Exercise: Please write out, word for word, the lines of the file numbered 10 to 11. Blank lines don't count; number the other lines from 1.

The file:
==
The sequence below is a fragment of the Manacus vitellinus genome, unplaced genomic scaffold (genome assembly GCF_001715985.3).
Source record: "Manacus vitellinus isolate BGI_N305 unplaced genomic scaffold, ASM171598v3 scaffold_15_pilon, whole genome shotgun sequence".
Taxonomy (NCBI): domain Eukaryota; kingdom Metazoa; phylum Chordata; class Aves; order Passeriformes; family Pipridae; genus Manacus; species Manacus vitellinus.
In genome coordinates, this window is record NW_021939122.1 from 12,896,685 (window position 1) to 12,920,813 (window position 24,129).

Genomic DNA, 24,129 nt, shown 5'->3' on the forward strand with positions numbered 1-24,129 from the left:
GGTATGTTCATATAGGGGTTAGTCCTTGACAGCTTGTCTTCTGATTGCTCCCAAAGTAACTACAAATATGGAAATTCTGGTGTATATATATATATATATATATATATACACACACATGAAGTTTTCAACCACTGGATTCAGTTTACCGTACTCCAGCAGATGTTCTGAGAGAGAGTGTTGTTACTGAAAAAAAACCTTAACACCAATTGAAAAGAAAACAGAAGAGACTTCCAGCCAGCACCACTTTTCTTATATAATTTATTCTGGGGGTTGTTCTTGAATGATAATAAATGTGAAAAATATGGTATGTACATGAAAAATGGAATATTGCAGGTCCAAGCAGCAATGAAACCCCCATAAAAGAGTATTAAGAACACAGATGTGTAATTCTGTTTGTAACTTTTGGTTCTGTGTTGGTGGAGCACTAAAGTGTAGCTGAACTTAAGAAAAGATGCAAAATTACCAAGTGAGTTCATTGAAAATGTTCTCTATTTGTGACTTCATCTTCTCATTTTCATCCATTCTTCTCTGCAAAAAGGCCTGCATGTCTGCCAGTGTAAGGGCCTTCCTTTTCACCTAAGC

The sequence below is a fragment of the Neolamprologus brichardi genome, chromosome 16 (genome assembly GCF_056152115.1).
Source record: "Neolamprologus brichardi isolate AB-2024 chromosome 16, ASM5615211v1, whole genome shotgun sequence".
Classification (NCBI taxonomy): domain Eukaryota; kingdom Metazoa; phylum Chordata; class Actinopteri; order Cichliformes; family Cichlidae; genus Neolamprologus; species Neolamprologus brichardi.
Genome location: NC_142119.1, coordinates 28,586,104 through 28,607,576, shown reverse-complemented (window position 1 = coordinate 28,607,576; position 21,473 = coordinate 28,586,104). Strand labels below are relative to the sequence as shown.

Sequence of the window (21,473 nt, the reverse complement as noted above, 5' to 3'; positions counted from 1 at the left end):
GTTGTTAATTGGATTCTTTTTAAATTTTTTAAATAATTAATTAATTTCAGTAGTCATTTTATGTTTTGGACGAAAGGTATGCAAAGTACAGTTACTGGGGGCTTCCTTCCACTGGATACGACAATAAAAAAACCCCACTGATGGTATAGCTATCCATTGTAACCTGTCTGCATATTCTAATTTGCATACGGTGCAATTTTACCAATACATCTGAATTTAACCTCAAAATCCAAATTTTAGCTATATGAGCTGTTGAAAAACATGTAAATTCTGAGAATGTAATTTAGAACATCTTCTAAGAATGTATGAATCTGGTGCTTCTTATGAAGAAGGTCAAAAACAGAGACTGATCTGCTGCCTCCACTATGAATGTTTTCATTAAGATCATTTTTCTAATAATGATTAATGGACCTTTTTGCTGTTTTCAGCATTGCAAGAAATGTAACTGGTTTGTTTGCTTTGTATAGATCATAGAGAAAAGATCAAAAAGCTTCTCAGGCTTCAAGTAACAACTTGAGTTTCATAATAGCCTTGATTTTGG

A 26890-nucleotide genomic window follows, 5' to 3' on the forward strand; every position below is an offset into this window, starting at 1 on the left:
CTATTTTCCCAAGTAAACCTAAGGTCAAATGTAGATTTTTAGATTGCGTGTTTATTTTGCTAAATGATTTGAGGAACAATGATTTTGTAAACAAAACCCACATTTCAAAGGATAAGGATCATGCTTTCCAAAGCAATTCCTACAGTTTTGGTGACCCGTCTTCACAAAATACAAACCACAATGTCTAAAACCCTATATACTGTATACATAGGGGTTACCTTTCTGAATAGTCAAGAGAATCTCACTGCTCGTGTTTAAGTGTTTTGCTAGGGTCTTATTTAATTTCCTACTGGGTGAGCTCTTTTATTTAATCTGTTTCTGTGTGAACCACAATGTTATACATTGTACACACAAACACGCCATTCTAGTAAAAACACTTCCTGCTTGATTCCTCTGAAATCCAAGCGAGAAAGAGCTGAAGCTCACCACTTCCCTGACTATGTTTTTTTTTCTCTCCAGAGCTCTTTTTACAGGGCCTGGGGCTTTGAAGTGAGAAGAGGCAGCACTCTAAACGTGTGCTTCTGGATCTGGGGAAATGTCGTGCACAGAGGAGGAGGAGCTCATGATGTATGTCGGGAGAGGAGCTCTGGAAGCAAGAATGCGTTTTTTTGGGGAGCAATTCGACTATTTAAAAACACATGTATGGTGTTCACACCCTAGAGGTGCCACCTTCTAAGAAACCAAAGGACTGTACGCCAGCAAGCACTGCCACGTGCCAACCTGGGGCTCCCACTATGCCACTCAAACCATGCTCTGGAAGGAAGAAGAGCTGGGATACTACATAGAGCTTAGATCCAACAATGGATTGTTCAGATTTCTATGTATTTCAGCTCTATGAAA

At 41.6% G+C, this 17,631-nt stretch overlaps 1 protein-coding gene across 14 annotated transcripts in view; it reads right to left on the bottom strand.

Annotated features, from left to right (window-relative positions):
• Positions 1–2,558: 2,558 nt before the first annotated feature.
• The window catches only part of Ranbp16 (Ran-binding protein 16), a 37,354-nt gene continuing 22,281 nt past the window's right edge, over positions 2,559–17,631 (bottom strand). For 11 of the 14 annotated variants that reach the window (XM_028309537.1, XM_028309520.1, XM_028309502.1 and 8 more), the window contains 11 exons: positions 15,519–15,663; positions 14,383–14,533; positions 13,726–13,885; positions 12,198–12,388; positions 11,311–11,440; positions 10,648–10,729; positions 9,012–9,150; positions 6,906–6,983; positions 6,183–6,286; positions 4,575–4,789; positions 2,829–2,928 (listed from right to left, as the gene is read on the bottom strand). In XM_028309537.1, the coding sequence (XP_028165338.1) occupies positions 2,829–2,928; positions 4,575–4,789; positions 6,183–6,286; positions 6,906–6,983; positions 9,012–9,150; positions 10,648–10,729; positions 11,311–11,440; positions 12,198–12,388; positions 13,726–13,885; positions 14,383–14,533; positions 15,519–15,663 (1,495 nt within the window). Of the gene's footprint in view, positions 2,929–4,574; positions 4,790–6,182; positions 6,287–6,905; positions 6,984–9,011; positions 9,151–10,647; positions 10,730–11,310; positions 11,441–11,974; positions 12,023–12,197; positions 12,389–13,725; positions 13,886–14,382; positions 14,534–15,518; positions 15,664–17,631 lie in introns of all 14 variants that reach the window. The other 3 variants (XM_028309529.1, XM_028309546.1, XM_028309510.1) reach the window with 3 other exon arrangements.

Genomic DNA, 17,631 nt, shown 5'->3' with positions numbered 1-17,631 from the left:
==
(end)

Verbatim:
Genome location: NC_142119.1, coordinates 28,586,104 through 28,607,576, shown reverse-complemented (window position 1 = coordinate 28,607,576; position 21,473 = coordinate 28,586,104). Strand labels below are relative to the sequence as shown.

Sequence of the window (21,473 nt, the reverse complement as noted above, 5' to 3'; positions counted from 1 at the left end):